So I have a table component that looks something like this:

<template>
  <table id="table-id"><table>
</template>

<script>
  export default {
    props: ['tableData'],
    data() {
      return {
        rows: [],
        headers: [
          { title: 'column 1' },
          { title: 'column 2' },
          { title: 'column 3', class: 'some-class'}
        ],
        dtHandle: null
      }
    },
    watch: {
      tableData(val, oldVal) {
        let vm = this;
        vm.rows = [];
        val.forEach(function (item) {
          let row = [];
          row.push(item.col_one_data);
          row.push(item.col_two_data);
          row.push(item.col_three_data);

          vm.rows.push(row);
        });

        // This is where the "magic" happens...
        vm.dtHandle.clear();
        vm.dtHandle.rows.add(vm.rows);
        vm.dtHandle.draw();
      }
    },
    ready() {
      // Determine the height of the table based on where it is on the page, 
      // or force a minimum of 300px if it's too close to the bottom of the window.
      let scrollY = (Math.floor(
        window.innerHeight - this.$el.getBoundingClientRect().top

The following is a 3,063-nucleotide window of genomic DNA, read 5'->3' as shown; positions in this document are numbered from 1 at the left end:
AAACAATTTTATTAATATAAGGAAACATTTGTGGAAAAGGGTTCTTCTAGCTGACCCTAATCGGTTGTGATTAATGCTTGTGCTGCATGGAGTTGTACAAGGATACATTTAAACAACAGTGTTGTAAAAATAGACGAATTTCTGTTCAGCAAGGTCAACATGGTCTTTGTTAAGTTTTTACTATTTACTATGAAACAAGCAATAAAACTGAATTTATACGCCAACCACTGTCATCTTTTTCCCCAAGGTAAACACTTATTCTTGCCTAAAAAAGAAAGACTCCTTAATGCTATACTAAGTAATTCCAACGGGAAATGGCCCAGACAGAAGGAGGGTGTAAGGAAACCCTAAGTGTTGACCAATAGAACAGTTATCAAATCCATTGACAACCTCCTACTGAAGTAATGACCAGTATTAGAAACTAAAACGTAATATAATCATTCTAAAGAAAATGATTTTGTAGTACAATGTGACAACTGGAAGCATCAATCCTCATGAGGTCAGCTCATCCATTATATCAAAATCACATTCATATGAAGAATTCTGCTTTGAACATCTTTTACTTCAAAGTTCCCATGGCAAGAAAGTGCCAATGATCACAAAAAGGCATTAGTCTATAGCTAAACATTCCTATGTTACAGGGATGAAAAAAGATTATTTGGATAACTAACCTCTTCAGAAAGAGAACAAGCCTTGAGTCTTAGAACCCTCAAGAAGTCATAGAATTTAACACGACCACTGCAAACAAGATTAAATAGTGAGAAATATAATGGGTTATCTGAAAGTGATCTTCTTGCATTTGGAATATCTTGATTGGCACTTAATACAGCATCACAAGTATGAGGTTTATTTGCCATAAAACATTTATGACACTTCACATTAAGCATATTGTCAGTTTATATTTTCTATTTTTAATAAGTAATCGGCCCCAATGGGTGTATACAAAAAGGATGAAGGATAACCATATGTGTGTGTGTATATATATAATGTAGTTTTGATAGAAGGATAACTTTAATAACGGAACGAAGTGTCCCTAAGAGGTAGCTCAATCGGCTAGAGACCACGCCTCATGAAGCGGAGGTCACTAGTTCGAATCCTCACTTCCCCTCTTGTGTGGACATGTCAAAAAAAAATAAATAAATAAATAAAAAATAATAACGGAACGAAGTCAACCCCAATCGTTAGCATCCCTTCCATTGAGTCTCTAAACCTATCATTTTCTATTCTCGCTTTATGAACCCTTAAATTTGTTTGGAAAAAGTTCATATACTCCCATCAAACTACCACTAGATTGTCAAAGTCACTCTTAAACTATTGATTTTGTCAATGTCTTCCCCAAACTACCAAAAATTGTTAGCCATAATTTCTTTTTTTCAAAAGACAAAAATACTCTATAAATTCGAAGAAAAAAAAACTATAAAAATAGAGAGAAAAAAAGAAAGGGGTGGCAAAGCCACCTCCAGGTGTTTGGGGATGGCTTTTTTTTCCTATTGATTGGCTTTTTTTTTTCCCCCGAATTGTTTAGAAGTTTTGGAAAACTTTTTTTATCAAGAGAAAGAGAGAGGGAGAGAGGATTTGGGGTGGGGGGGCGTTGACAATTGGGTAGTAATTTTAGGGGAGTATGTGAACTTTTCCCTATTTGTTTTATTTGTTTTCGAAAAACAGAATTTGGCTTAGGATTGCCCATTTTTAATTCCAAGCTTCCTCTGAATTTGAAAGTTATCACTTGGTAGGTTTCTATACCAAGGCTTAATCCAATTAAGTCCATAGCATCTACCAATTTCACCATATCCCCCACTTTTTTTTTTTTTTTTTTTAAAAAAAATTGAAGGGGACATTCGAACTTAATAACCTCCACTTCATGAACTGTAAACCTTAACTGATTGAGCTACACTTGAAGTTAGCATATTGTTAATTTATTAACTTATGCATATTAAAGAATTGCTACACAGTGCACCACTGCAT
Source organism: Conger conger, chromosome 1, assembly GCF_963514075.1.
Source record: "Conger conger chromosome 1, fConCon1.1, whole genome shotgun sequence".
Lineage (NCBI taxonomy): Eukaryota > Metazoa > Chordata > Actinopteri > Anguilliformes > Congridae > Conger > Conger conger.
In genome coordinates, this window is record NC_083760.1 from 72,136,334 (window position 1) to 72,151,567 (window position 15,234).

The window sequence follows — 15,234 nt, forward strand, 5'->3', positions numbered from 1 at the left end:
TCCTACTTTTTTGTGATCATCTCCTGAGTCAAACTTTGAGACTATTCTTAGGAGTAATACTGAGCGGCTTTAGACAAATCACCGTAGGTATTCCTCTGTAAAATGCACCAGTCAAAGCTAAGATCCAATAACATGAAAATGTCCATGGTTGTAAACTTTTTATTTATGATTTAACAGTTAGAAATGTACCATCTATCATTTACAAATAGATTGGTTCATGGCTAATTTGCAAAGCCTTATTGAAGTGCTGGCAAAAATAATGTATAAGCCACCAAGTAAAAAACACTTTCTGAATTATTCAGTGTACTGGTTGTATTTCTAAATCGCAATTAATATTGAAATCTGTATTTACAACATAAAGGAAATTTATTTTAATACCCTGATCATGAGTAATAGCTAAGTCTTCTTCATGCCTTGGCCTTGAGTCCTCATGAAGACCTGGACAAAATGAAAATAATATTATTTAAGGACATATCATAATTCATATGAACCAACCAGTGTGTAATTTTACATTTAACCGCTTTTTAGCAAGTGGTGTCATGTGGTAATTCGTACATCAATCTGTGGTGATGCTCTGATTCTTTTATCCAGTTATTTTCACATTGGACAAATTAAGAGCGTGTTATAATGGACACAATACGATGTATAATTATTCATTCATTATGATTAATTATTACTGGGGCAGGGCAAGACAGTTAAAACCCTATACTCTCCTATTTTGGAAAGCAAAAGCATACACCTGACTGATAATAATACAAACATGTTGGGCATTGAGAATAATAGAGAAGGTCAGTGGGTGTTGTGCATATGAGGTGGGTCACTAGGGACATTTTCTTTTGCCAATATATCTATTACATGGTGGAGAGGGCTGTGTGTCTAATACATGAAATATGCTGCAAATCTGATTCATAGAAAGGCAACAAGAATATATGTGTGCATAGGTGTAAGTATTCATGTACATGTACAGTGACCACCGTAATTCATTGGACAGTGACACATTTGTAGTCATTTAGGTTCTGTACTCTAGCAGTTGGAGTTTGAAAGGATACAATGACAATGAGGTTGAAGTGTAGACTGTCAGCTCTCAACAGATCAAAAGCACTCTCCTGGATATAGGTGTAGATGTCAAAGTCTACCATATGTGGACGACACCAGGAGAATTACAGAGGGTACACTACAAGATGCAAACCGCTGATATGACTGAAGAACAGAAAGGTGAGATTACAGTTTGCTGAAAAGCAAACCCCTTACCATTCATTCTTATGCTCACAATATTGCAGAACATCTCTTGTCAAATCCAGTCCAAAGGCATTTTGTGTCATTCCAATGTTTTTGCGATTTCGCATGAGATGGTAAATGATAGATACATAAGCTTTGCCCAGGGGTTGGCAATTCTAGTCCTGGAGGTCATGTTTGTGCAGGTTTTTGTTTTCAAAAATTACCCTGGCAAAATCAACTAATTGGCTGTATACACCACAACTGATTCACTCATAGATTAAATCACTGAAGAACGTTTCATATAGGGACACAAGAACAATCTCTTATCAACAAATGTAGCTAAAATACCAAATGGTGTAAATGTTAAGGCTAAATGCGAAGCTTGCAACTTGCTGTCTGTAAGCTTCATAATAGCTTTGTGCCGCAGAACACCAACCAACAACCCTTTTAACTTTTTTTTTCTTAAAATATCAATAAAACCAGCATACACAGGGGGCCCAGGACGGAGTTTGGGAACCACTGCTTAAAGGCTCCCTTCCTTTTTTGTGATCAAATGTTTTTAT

) - 140);
      if (scrollY < 300) {
        scrollY = 300;
      }
      // Fire up datatables with our desired config
      // and store a reference handle to our component's
      // data element so we can reference it later..
      this.dtHandle = $(this.$el).DataTable({
        columns: this.headers,
        data: this.rows,
        data: this.rows,
        searching: false,
        paging: false,
        fixedHeader: true,
        fixedColumns: true,
        scrollY: scrollY + 'px',
        scrollX: true,
        info: false,
        buttons: [
          {
            extend: 'colvis',
            collectionLayout: 'fixed two-column',
            text: 'Show/Hide Data'
          },
          {
            extend: 'csv',
            text: 'Export CSV'
          },
          {
            extend: 'excel',
            text: 'Export Excel'
          }
        ]
      });

      // Prepend the buttons to the wrapper so they appear above the table:
      this.dtHandle.buttons()
          .container()
          .appendTo('#table-id_wrapper');
    }
  }
</script>

So, when I want to place my datatable on the page, I just call my custom component and pass my filtered data to it like so:

<my-table :table-data="filteredData"></my-table>

filteredData is a computed value on my parent component, so that any time I change any of my filters that alters the dataset, the filtered data gets passed into the table component.